Polish Jews will be allowed to continue to slaughter kosher for domestic use, but export? That should be a bridge too far. The ambassador understood well that this is not just a practical and business problem.
He foresaw very clearly that if Poland bans exports, several EU countries will follow and in the end there will no longer be kosher meat available within the EU, not even in the Netherlands. The Ambassador was in no doubt about that. But he also felt keenly that the ban on the export of kosher meat would hurt the Jewish community in its full breadth, would deeply affect their Jewishness. Jews who never eat kosher and perhaps consider kosher food as nonsense and out of date, the ambassador himself indicated, are equally affected by this measure. Because it may be that they don’t consume kosher meat, the ban on the export of kosher meat is an assault on their Jewish identity.
And now here I am at the end of this day, writing this diary to the digital paper and hopefully still with enough puff in me to dismantle the Sukkah (booth) tonight and put it away until next year. And until then? Hopefully, peace and a very soon deliverance from the evil that is called corona and also a proper return to Jewish life in our polder country.
Even on Yom Kippur, there were Jewish congregations that did not have shul service. And this year, far fewer booths that stood near the synagogues have to be demolished. The reason? Unfortunately they were not built because of corona! At the end of all these Jewish Holidays, we wish each other, and so do I: a healthy winter!
During corona time, Chief Rabbi Jacobs keeps a diary for the Jewish Cultural Quarter. NIW publishes these special documents daily on www.niw.nl.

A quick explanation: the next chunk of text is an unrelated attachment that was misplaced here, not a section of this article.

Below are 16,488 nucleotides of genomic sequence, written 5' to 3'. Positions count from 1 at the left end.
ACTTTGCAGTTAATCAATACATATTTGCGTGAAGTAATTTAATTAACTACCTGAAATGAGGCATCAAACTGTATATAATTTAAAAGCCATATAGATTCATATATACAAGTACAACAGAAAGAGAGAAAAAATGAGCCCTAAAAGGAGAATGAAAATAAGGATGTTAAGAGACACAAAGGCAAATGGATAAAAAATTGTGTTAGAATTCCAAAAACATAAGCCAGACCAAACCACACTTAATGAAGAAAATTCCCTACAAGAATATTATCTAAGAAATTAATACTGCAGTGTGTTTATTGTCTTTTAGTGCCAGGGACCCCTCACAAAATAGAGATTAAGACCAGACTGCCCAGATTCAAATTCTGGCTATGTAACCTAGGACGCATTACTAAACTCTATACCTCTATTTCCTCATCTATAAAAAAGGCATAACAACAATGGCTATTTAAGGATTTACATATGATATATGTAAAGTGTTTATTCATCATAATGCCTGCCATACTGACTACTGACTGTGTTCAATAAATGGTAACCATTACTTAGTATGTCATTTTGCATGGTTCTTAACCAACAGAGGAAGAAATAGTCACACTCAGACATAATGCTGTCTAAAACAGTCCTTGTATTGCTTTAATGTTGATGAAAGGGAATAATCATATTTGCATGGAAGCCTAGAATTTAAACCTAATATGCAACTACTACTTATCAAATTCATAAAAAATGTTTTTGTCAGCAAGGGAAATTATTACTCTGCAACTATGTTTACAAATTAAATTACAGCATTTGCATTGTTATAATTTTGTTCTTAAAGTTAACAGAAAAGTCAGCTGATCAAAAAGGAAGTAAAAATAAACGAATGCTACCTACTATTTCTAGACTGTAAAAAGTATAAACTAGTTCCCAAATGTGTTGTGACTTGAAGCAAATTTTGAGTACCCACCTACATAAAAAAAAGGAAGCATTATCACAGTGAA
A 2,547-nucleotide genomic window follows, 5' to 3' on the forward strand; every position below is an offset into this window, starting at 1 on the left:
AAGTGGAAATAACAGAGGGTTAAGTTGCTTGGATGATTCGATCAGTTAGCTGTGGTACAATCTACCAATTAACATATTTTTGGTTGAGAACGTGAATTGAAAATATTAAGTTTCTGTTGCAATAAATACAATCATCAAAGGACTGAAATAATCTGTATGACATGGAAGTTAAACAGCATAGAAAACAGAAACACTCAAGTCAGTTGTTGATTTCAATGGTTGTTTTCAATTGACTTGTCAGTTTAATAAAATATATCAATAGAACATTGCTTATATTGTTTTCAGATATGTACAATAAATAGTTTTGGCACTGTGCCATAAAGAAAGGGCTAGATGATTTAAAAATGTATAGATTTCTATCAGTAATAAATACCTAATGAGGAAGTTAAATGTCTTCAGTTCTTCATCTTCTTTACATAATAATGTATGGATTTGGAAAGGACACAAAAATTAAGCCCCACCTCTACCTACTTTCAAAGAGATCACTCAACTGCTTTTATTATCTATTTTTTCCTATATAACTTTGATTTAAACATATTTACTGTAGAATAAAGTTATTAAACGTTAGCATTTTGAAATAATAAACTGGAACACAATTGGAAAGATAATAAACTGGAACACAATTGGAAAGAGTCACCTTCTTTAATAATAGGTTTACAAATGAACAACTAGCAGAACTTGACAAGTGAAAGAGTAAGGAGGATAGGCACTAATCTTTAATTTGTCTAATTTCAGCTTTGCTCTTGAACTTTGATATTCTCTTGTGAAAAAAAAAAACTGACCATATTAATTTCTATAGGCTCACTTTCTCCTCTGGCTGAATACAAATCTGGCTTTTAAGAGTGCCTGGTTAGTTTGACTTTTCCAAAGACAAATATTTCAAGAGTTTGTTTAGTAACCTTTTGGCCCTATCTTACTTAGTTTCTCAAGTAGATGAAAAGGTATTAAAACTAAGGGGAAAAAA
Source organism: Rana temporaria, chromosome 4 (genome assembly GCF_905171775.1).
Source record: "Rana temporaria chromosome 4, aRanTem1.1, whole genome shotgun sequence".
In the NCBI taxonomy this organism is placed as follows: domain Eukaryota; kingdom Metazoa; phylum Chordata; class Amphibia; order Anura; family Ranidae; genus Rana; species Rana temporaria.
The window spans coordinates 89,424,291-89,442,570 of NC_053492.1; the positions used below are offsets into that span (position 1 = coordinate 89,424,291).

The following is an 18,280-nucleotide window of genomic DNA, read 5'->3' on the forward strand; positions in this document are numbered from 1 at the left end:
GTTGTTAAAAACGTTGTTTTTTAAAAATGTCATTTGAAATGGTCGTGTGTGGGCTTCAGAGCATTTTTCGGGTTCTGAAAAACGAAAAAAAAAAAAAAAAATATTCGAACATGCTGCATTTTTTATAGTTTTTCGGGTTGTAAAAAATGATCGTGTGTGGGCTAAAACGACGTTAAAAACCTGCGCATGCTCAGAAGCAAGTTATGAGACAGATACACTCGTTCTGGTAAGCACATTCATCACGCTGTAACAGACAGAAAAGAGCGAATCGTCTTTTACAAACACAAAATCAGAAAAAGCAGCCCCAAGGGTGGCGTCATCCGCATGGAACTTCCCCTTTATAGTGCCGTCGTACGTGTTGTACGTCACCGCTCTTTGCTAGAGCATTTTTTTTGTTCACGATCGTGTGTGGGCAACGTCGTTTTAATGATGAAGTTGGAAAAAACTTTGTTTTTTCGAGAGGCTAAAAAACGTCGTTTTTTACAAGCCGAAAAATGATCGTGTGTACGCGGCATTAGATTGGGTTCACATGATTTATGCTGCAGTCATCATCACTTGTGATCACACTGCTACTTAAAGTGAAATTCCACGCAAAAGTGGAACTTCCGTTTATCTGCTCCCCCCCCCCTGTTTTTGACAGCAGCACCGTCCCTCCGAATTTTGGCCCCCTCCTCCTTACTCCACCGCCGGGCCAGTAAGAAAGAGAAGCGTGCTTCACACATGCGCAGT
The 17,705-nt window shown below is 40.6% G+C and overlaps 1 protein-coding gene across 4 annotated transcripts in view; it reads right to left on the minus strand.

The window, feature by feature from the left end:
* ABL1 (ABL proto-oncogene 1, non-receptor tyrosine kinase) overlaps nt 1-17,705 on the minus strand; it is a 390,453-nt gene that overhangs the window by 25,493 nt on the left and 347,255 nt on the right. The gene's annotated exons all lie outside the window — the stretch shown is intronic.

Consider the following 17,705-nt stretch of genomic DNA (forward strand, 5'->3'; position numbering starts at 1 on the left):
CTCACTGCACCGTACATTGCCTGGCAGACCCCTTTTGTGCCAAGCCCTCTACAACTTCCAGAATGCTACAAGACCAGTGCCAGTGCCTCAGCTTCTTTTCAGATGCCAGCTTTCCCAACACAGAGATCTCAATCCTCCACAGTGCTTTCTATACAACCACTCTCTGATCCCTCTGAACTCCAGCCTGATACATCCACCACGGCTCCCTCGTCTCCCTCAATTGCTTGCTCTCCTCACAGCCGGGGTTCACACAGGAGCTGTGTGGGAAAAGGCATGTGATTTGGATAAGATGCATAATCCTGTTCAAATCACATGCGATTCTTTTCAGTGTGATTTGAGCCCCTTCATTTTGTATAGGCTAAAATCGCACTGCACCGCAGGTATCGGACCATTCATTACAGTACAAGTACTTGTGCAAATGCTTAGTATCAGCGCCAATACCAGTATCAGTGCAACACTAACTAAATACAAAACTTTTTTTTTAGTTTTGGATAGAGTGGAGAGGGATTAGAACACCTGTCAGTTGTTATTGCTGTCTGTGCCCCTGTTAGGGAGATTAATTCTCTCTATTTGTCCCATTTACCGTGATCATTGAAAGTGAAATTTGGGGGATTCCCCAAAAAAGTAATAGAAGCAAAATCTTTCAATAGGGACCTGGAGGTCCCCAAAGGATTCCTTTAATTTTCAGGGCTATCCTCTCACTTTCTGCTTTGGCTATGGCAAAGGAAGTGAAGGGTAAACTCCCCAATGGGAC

Additional Articles

Chief Rabbi Binyomin Jacobs spoke at a solemn and important event, marking the ascendancy of the late Cardinal and Archbishop of Utrecht Johannes de Jong

On 19th September in Utrecht, Chief Rabbi Binyomin Jacobs, Senior EJA Board Member and Chairman of the EJA Committee for combating antisemitism, spoke at a solemn and important event, marking the ascendancy of the late Cardinal and Archbishop of Utrecht Johannes de Jong as a Righteous amongst the Nations by Yad Vashem for resisting the Nazis and saving hundreds of Jewish families and children.

Present at the event were all Dutch Bishops, the Israeli Ambassador to the Kingdom of the Netherlands, two representatives of the King.

In his speech to those assembled, Chief Rabbi Jacobs recalled one particularly brave and visible moment of Cardinal de Jong’s resistance, linking it to a recent Torah Portion urging the Israelites, before entering the Land of Israel to “walk in his (G-d’s) ways”

In his powerful remarks Chief Rabbi Jacobs said:

“Last Shabbat we read in all synagogues in the world the Parshah כי תבוא in which we read, among other things, in chapter 28 sentence 9: והלכת בדרכיו -and you shall walk in His Ways.